National Catholic Register

Culture of Life

Defining Work Culture

Family Matters: Working Life

BY Dave Durand

November 6-19, 2011 Issue | Posted 10/28/11 at 12:52 PM

 

I have been assigned to a new committee to define our corporate culture. How do I go about this task, and what are the essential ways to define a new culture?


It is important to note that a culture statement is different than a corporate mission statement. I make that point directly because many people who are deemed with the task you have in front of you confuse those issues. A mission statement is more of an end-oriented goal, whereas a culture is a statement of action and essence. For example, a mission might be to be the “largest and best maker of widgets.” A definition of culture might be “to work with the highest level of honesty and integrity.” Both of those examples are quite generic and weak, but they make the point of differentiation.

It is also interesting to note that while mission statements are often written, cultures are more often felt. In a perfect world, the need to formally define a cultural statement would be considered redundant to the point of silliness. That’s because actions, attitudes and even attire that don’t match a culture are apparent in the same way that Western Christian travelers stand out in Middle Eastern countries. But this is not a perfect world, and today’s employees need detailed road maps, so defining a culture is important.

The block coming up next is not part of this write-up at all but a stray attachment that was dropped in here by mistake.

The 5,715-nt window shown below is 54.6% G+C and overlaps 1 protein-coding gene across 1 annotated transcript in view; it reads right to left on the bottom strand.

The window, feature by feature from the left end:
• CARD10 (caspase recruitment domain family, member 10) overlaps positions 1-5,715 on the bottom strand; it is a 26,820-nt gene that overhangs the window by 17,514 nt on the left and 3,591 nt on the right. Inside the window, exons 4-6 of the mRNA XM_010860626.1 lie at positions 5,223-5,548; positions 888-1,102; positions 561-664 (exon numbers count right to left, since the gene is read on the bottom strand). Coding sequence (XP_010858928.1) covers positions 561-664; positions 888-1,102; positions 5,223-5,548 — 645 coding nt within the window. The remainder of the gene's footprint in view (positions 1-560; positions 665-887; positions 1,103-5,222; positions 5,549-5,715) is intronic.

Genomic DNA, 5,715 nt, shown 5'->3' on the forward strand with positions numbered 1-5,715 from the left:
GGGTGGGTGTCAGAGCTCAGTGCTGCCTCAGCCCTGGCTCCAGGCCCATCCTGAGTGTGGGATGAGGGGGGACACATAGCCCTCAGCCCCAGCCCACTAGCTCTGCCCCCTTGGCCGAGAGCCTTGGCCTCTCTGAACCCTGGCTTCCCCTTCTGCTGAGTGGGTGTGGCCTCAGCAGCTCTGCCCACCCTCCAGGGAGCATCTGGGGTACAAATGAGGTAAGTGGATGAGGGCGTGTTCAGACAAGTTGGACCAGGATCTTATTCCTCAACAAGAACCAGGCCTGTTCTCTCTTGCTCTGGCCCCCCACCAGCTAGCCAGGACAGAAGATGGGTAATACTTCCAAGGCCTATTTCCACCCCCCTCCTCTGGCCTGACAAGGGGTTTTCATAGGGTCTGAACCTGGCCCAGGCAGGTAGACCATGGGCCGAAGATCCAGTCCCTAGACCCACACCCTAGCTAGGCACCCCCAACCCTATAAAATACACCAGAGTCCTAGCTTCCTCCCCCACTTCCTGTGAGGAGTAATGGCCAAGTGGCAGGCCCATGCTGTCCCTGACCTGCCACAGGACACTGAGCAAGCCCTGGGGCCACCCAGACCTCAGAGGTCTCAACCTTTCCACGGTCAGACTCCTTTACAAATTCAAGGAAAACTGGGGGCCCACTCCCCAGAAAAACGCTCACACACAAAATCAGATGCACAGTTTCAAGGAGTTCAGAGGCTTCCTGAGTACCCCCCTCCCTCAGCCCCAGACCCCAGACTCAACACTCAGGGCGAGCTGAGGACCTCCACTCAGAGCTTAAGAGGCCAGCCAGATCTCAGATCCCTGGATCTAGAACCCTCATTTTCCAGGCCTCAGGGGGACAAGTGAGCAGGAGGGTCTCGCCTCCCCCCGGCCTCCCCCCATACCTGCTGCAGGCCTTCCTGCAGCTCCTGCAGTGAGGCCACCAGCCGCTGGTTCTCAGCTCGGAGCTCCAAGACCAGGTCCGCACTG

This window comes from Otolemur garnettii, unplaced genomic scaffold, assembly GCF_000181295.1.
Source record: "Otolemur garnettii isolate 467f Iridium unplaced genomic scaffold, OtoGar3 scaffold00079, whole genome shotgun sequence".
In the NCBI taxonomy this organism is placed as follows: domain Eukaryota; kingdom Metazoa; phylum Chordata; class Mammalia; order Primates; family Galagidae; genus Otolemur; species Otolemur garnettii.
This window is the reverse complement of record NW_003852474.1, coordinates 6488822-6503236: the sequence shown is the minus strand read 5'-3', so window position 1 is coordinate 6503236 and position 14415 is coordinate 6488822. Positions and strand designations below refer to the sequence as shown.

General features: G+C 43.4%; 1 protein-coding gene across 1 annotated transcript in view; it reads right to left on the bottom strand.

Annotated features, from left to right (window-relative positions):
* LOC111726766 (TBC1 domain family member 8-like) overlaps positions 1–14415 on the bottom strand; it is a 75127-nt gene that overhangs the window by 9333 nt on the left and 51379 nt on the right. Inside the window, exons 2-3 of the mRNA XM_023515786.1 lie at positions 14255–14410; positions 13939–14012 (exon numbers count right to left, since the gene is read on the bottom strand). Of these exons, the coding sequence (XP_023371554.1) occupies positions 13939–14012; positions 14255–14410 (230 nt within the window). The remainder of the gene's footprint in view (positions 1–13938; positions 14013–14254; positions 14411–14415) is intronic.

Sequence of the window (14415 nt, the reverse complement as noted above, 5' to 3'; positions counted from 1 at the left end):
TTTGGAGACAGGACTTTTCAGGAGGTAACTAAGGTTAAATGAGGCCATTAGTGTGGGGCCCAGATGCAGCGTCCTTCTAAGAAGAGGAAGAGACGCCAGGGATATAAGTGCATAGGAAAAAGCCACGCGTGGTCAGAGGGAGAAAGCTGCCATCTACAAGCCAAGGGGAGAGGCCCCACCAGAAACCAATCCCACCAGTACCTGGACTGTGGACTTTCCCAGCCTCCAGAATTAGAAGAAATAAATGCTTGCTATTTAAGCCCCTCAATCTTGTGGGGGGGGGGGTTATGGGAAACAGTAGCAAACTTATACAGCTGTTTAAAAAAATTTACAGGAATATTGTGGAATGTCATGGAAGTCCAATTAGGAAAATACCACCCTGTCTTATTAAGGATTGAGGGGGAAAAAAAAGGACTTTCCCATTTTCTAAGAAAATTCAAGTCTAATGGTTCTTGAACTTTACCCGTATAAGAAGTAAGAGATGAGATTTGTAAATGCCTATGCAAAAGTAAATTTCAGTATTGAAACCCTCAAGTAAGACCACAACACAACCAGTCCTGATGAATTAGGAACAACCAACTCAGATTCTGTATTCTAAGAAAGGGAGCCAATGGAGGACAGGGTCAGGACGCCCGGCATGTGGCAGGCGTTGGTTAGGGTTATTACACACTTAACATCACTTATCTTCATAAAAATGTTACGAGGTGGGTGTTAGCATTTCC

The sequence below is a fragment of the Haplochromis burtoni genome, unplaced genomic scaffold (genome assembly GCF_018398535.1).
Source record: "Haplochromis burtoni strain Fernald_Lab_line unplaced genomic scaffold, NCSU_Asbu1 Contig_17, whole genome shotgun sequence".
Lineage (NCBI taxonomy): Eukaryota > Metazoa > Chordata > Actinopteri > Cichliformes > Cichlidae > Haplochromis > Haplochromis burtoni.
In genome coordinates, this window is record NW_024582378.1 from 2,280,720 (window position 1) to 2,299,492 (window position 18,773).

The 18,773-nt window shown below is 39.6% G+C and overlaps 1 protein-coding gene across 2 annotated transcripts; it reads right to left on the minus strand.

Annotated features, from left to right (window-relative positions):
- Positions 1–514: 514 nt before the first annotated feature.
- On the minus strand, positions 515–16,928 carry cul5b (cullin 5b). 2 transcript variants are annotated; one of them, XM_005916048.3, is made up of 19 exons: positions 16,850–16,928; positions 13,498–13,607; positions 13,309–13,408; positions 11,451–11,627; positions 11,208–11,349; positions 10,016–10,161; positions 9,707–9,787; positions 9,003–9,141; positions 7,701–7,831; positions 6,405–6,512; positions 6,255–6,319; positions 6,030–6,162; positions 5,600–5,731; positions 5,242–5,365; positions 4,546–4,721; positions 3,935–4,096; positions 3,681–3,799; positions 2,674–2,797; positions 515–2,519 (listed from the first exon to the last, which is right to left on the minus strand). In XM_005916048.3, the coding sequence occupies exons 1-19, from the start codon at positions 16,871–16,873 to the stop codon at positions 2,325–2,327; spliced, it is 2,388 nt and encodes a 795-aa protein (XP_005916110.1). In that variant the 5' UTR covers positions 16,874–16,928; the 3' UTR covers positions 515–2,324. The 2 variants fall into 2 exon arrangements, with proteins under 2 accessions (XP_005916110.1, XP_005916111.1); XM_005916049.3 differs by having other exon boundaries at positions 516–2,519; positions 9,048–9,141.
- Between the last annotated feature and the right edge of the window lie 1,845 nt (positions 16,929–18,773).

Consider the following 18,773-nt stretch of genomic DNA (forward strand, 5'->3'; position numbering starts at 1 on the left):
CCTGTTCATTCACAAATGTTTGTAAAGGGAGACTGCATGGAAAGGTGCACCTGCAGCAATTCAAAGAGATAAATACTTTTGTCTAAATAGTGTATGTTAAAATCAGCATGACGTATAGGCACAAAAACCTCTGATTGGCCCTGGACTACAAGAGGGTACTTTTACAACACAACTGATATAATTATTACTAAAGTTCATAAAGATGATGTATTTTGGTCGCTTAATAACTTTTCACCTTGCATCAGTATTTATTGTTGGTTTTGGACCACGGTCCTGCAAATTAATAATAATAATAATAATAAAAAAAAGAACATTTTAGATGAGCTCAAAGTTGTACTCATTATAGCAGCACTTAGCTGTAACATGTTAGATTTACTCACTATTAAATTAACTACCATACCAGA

It is my experience that the best culture definitions include three parts. The first part defines the professional will of the members of the organization. For example, you might include that your culture includes a never-give-up attitude. That sort of language illustrates the expectation that effort is paramount, and it allows you to ask the team members if they exhibit that attitude in their actions.

The second part is a description of the heart of the members. For example, you might say that you have a “compassionate heart,” meaning that your team members don’t point fingers. Instead, they seek first to understand, then to be understood. It applies to working with other departments, vendors and hierarchical relationships, both up-down and bottom-up.

The final part of a culture includes the important concept of keeping business fun. I know: To some people, that sounds almost absurd. Clearly, for certain businesses, due to the nature of the work, it might be too overt and even disrespectful to include “fun” in a cultural statement. However, in most cases, it is wise to include. Even many of the most impressive Fortune 100 companies, whose responsibilities are grave, include fun in their cultures because even grave work needs a smile to accompany it every once in a while or it becomes unbearable.

Once your culture is defined and you begin to promote it, you will know if it is growing when peers “correct” each other if they step outside of the culture. It is a lot of work to promote a culture once it is defined. Stay close to the sacraments while you pursue your objective. The committee needs Christ present, and you may be the only invitation he gets to the meetings.  

Catholic business consultant Dave Durand is online at DaveDurand.com.